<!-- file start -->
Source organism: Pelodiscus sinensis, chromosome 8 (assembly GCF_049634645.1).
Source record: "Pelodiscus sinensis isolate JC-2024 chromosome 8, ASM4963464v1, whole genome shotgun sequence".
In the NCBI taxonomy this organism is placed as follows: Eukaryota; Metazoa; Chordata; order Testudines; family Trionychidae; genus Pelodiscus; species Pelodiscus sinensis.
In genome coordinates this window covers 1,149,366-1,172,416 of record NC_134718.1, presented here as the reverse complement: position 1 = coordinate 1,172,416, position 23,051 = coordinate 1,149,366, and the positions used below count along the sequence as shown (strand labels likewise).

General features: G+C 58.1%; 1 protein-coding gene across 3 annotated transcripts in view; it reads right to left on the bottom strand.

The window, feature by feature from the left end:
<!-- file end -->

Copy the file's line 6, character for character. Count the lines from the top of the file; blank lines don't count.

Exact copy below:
The window, feature by feature from the left end: